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Living the Language: Why you should pick a country with an official language other than English

I arrived in Granada, Spain with a basic level of Spanish – nothing impressive by any means. My ability to communicate was limited, especially with that crazy Andalusian accent of theirs (more to come on this). The first month was hard. Yes. Hard. But hard in a good way. I was completely immersed in a language other than my own, forced to communicate in that language (Granadinos are not just going to start speaking English to you), learning new things about this language every day.

The learning of the Spanish language completely defined my time in Granada.

Though I cannot say that 3 months in a country will make you fluent, I can say that you will surprise yourself with how much you improve. Sometimes it takes others to point out that improvement for you to realize it, but it is there.

When you get to a point where you can communicate with another person, have real conversations with them, feel as if you are really getting to know them through a language other than your own, that is the cool stuff. Getting told you remind a man of his daughter, when many times you questioned if he even understood what you were trying to tell him, that is the cool stuff. These are the little things that you will experience in a country with a native language other than English, the feelings you won’t experience in a place where English surrounds you. Whether it be Spanish, French, Italian, Portuguese, German, Mandarin, Swahili, or another language of your choice, I encourage you to think about studying in a place where you will be challenged by the language. I promise 99% of those you encounter will be understanding, will want to help you develop your skills in their native language, will be open to talking slower and pronouncing what they are saying. And as time goes by you will find that they may not need to slow down as much, that they have returned to their normal fast-paced, non use of the letter “s” (courtesy of Andalucia, Spain).

The first month is hard, and the second month may be too, and even in that third month you may think, “Damn, how is this still hard?” but that is what stepping out of your comfort zone looks like. To study abroad and not have an experience in which you are forced to step out of that safety bubble of yours, would be unfortunate. Learning a language while abroad is the perfect way to exit that safety bubble.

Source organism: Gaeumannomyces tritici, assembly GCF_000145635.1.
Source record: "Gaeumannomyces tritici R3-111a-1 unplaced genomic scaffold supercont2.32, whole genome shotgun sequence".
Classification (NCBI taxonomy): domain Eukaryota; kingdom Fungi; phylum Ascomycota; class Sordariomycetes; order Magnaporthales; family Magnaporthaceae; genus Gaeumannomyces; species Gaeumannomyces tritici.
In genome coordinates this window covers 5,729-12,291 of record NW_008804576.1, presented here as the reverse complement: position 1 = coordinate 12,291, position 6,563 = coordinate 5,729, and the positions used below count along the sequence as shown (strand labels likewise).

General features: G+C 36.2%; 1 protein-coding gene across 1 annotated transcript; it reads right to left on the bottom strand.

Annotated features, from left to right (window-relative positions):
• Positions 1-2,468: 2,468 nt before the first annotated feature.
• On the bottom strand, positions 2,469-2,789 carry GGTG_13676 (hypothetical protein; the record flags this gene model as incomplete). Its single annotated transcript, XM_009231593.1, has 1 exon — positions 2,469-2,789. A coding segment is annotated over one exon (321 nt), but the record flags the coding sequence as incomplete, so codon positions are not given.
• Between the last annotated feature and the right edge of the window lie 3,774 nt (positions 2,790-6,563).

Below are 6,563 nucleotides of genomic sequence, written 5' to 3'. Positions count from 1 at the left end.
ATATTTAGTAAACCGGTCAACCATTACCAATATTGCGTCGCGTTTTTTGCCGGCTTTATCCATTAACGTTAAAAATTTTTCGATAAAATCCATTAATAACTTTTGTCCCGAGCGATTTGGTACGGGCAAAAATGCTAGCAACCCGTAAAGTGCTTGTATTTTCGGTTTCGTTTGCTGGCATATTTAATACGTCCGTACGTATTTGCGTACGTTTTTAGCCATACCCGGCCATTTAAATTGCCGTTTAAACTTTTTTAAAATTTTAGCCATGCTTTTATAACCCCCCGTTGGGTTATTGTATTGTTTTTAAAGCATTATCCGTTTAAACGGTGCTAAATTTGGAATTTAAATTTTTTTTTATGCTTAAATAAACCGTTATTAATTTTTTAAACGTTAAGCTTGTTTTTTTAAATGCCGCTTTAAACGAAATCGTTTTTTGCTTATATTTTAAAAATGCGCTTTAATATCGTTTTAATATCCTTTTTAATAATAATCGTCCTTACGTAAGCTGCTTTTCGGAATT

Before leaving for Granada I was terrified to speak Spanish in public, not wanting to make mistakes in front of native speakers or those who had a better grasp of the language than me. Granada took that fear away. While abroad I joined a triathlon team in hopes of returning to my team here at Cal having avoided a 20lb weight gain. This isn’t something I would normally do, joining a team where everyone is fluent in a language I was just learning. My perspective changed in those first weeks in Granada. I realized that this was the only way to learn. You have to throw yourself into situations that may not be comfortable in the beginning, but that in time will get easier.

I made Spanish friends that I will communicate with for the rest of my life, in Spanish, because I CAN. I can catch up with these friends because I learned their language while abroad. They taught me more about the Spanish language than any class ever has, and I will continue to learn from them, continue to make mistakes, but know that they will always be there to correct my incorrect grammar, awkward and far too proper phrasing, and terrible pronunciation. Learning to embrace spoken Spanish, to know that inevitably I would make mistakes, but that these mistakes would just serve as opportunities to learn more – that was the biggest and coolest success of my time abroad. And so I encourage you to truly think about what you want out of your experience abroad. If it includes expanding your knowledge of a new culture, taking a step outside of your comfort zone, being able to say that you are bilingual or even proficient in a second language, then please explore the many options you have to study in a place where the language spoken is not your own.

Happy Travels,
A.K.

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